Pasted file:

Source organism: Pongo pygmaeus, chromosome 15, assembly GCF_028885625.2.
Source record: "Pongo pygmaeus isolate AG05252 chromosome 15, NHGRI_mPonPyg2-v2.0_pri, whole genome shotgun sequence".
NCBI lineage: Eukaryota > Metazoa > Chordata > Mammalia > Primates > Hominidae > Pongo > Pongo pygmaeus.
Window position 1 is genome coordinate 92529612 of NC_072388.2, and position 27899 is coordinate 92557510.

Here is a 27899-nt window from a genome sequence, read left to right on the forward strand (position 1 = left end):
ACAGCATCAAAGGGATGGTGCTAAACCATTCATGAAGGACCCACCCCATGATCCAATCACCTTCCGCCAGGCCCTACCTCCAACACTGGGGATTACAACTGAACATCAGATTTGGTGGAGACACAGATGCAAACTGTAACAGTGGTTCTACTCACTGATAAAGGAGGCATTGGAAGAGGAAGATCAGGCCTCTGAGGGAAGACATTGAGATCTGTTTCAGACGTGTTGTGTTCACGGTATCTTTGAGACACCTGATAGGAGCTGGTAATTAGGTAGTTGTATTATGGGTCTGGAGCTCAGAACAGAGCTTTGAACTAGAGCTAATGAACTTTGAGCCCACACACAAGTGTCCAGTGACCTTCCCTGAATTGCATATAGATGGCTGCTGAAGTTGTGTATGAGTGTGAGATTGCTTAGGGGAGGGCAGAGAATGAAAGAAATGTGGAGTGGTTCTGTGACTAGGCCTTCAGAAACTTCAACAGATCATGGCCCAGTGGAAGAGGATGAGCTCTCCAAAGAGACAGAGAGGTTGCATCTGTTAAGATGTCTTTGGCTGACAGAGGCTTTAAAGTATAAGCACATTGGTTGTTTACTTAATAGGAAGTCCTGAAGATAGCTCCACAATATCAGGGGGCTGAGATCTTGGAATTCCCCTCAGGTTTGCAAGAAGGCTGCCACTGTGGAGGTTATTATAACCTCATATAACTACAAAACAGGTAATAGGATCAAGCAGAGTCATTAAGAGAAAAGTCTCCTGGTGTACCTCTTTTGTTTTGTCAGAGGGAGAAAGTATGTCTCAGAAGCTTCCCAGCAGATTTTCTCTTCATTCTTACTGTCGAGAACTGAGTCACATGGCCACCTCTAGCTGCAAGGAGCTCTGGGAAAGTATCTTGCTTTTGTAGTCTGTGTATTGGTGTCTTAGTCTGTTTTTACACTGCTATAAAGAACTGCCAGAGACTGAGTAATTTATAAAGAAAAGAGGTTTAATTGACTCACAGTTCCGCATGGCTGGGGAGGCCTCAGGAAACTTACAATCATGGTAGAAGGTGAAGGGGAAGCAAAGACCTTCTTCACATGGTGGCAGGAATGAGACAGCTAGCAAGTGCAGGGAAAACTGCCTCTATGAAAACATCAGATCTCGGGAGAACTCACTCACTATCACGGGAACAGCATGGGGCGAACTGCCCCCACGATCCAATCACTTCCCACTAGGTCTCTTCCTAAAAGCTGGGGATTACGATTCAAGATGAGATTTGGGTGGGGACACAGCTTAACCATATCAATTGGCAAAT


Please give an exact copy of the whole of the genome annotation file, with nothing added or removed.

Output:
Source organism: Pongo pygmaeus, chromosome 15, assembly GCF_028885625.2.
Source record: "Pongo pygmaeus isolate AG05252 chromosome 15, NHGRI_mPonPyg2-v2.0_pri, whole genome shotgun sequence".
NCBI lineage: Eukaryota > Metazoa > Chordata > Mammalia > Primates > Hominidae > Pongo > Pongo pygmaeus.
Window position 1 is genome coordinate 92529612 of NC_072388.2, and position 27899 is coordinate 92557510.

Here is a 27899-nt window from a genome sequence, read left to right on the forward strand (position 1 = left end):
ACAGCATCAAAGGGATGGTGCTAAACCATTCATGAAGGACCCACCCCATGATCCAATCACCTTCCGCCAGGCCCTACCTCCAACACTGGGGATTACAACTGAACATCAGATTTGGTGGAGACACAGATGCAAACTGTAACAGTGGTTCTACTCACTGATAAAGGAGGCATTGGAAGAGGAAGATCAGGCCTCTGAGGGAAGACATTGAGATCTGTTTCAGACGTGTTGTGTTCACGGTATCTTTGAGACACCTGATAGGAGCTGGTAATTAGGTAGTTGTATTATGGGTCTGGAGCTCAGAACAGAGCTTTGAACTAGAGCTAATGAACTTTGAGCCCACACACAAGTGTCCAGTGACCTTCCCTGAATTGCATATAGATGGCTGCTGAAGTTGTGTATGAGTGTGAGATTGCTTAGGGGAGGGCAGAGAATGAAAGAAATGTGGAGTGGTTCTGTGACTAGGCCTTCAGAAACTTCAACAGATCATGGCCCAGTGGAAGAGGATGAGCTCTCCAAAGAGACAGAGAGGTTGCATCTGTTAAGATGTCTTTGGCTGACAGAGGCTTTAAAGTATAAGCACATTGGTTGTTTACTTAATAGGAAGTCCTGAAGATAGCTCCACAATATCAGGGGGCTGAGATCTTGGAATTCCCCTCAGGTTTGCAAGAAGGCTGCCACTGTGGAGGTTATTATAACCTCATATAACTACAAAACAGGTAATAGGATCAAGCAGAGTCATTAAGAGAAAAGTCTCCTGGTGTACCTCTTTTGTTTTGTCAGAGGGAGAAAGTATGTCTCAGAAGCTTCCCAGCAGATTTTCTCTTCATTCTTACTGTCGAGAACTGAGTCACATGGCCACCTCTAGCTGCAAGGAGCTCTGGGAAAGTATCTTGCTTTTGTAGTCTGTGTATTGGTGTCTTAGTCTGTTTTTACACTGCTATAAAGAACTGCCAGAGACTGAGTAATTTATAAAGAAAAGAGGTTTAATTGACTCACAGTTCCGCATGGCTGGGGAGGCCTCAGGAAACTTACAATCATGGTAGAAGGTGAAGGGGAAGCAAAGACCTTCTTCACATGGTGGCAGGAATGAGACAGCTAGCAAGTGCAGGGAAAACTGCCTCTATGAAAACATCAGATCTCGGGAGAACTCACTCACTATCACGGGAACAGCATGGGGCGAACTGCCCCCACGATCCAATCACTTCCCACTAGGTCTCTTCCTAAAAGCTGGGGATTACGATTCAAGATGAGATTTGGGTGGGGACACAGCTTAACCATATCAATTGGCAAAT